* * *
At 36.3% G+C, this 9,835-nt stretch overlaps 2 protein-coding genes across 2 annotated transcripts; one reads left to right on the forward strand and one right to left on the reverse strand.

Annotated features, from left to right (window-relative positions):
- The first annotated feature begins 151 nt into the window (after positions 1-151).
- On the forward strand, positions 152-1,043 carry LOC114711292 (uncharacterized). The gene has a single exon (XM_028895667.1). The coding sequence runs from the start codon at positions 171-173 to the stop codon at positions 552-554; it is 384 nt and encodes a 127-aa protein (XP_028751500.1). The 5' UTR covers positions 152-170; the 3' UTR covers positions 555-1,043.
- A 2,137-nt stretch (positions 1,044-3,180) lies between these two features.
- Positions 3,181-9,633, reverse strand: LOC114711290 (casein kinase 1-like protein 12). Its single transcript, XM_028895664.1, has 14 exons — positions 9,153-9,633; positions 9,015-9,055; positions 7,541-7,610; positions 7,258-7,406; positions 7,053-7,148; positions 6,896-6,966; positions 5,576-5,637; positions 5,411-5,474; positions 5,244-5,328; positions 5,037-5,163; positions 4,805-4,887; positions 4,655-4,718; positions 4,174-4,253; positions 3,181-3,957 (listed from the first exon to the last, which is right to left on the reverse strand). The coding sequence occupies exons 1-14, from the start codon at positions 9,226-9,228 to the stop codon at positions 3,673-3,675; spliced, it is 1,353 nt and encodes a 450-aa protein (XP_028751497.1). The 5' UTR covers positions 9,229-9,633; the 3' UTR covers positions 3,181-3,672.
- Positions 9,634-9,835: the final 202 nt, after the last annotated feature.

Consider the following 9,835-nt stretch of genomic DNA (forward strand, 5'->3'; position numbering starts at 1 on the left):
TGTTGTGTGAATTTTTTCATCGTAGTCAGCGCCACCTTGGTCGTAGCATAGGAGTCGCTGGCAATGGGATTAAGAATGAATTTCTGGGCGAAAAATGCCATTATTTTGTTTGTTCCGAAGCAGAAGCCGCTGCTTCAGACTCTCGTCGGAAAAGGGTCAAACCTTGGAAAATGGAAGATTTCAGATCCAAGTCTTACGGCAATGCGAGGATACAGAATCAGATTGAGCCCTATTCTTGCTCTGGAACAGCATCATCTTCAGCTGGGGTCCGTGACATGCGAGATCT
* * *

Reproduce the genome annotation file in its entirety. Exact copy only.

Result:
At 36.3% G+C, this 9,835-nt stretch overlaps 2 protein-coding genes across 2 annotated transcripts; one reads left to right on the forward strand and one right to left on the reverse strand.

Annotated features, from left to right (window-relative positions):
- The first annotated feature begins 151 nt into the window (after positions 1-151).
- On the forward strand, positions 152-1,043 carry LOC114711292 (uncharacterized). The gene has a single exon (XM_028895667.1). The coding sequence runs from the start codon at positions 171-173 to the stop codon at positions 552-554; it is 384 nt and encodes a 127-aa protein (XP_028751500.1). The 5' UTR covers positions 152-170; the 3' UTR covers positions 555-1,043.
- A 2,137-nt stretch (positions 1,044-3,180) lies between these two features.
- Positions 3,181-9,633, reverse strand: LOC114711290 (casein kinase 1-like protein 12). Its single transcript, XM_028895664.1, has 14 exons — positions 9,153-9,633; positions 9,015-9,055; positions 7,541-7,610; positions 7,258-7,406; positions 7,053-7,148; positions 6,896-6,966; positions 5,576-5,637; positions 5,411-5,474; positions 5,244-5,328; positions 5,037-5,163; positions 4,805-4,887; positions 4,655-4,718; positions 4,174-4,253; positions 3,181-3,957 (listed from the first exon to the last, which is right to left on the reverse strand). The coding sequence occupies exons 1-14, from the start codon at positions 9,226-9,228 to the stop codon at positions 3,673-3,675; spliced, it is 1,353 nt and encodes a 450-aa protein (XP_028751497.1). The 5' UTR covers positions 9,229-9,633; the 3' UTR covers positions 3,181-3,672.
- Positions 9,634-9,835: the final 202 nt, after the last annotated feature.

Consider the following 9,835-nt stretch of genomic DNA (forward strand, 5'->3'; position numbering starts at 1 on the left):
TGTTGTGTGAATTTTTTCATCGTAGTCAGCGCCACCTTGGTCGTAGCATAGGAGTCGCTGGCAATGGGATTAAGAATGAATTTCTGGGCGAAAAATGCCATTATTTTGTTTGTTCCGAAGCAGAAGCCGCTGCTTCAGACTCTCGTCGGAAAAGGGTCAAACCTTGGAAAATGGAAGATTTCAGATCCAAGTCTTACGGCAATGCGAGGATACAGAATCAGATTGAGCCCTATTCTTGCTCTGGAACAGCATCATCTTCAGCTGGGGTCCGTGACATGCGAGATCT